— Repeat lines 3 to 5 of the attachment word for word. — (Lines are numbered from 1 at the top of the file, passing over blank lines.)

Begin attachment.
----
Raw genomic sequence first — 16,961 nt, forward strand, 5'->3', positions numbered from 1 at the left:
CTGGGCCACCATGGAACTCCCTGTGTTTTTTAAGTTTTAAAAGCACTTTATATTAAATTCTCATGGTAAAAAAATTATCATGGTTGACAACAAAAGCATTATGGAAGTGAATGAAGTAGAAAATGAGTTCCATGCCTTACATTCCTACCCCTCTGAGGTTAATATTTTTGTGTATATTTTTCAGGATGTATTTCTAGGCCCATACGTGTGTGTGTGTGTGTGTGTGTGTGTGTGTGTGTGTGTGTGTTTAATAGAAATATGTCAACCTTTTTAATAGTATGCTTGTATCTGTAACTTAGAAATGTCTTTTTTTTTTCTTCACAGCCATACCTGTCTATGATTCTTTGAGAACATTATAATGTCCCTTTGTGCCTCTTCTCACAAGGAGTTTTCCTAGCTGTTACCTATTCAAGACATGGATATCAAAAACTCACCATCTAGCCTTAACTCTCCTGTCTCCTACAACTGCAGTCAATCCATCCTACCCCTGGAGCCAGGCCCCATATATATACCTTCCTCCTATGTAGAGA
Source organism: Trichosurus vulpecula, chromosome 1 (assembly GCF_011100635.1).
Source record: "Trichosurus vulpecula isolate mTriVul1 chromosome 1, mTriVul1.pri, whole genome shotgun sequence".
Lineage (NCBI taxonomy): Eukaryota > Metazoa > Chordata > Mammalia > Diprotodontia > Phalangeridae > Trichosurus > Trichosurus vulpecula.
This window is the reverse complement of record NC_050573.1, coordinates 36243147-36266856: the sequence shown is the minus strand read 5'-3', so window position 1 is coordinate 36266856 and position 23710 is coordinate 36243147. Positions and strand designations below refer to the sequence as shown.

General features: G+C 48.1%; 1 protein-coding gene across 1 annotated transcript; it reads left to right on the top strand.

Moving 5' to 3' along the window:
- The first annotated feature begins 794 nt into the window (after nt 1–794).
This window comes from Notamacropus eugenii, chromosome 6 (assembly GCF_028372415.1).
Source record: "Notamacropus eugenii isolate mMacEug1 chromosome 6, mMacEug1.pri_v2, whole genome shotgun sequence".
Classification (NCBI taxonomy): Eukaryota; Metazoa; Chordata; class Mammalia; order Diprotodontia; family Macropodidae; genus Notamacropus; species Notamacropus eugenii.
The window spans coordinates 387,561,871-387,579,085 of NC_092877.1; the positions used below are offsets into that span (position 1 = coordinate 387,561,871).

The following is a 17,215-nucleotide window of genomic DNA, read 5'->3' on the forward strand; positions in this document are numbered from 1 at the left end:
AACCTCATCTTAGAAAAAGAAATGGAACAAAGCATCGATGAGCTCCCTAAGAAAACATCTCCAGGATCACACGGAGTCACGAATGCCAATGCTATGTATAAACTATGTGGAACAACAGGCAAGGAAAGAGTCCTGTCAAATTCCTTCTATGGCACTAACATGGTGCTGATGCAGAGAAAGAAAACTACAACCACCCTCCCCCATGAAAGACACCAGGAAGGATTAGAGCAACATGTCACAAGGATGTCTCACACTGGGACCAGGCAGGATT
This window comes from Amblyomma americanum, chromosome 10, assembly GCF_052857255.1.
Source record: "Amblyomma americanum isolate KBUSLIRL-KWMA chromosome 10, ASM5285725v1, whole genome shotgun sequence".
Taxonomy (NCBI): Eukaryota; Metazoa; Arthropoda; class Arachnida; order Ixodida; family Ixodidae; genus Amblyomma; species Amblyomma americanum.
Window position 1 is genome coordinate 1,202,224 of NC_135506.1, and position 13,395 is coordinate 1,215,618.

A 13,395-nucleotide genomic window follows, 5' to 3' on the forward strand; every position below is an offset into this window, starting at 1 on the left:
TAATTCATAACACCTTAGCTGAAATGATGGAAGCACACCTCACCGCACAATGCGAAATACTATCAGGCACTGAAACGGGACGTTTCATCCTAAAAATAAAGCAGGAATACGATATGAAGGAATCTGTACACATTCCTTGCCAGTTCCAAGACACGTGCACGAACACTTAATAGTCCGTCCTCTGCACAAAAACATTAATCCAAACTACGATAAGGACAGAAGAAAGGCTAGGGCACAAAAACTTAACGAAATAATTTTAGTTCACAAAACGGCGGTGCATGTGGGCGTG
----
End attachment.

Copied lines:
Source organism: Trichosurus vulpecula, chromosome 1 (assembly GCF_011100635.1).
Source record: "Trichosurus vulpecula isolate mTriVul1 chromosome 1, mTriVul1.pri, whole genome shotgun sequence".
Lineage (NCBI taxonomy): Eukaryota > Metazoa > Chordata > Mammalia > Diprotodontia > Phalangeridae > Trichosurus > Trichosurus vulpecula.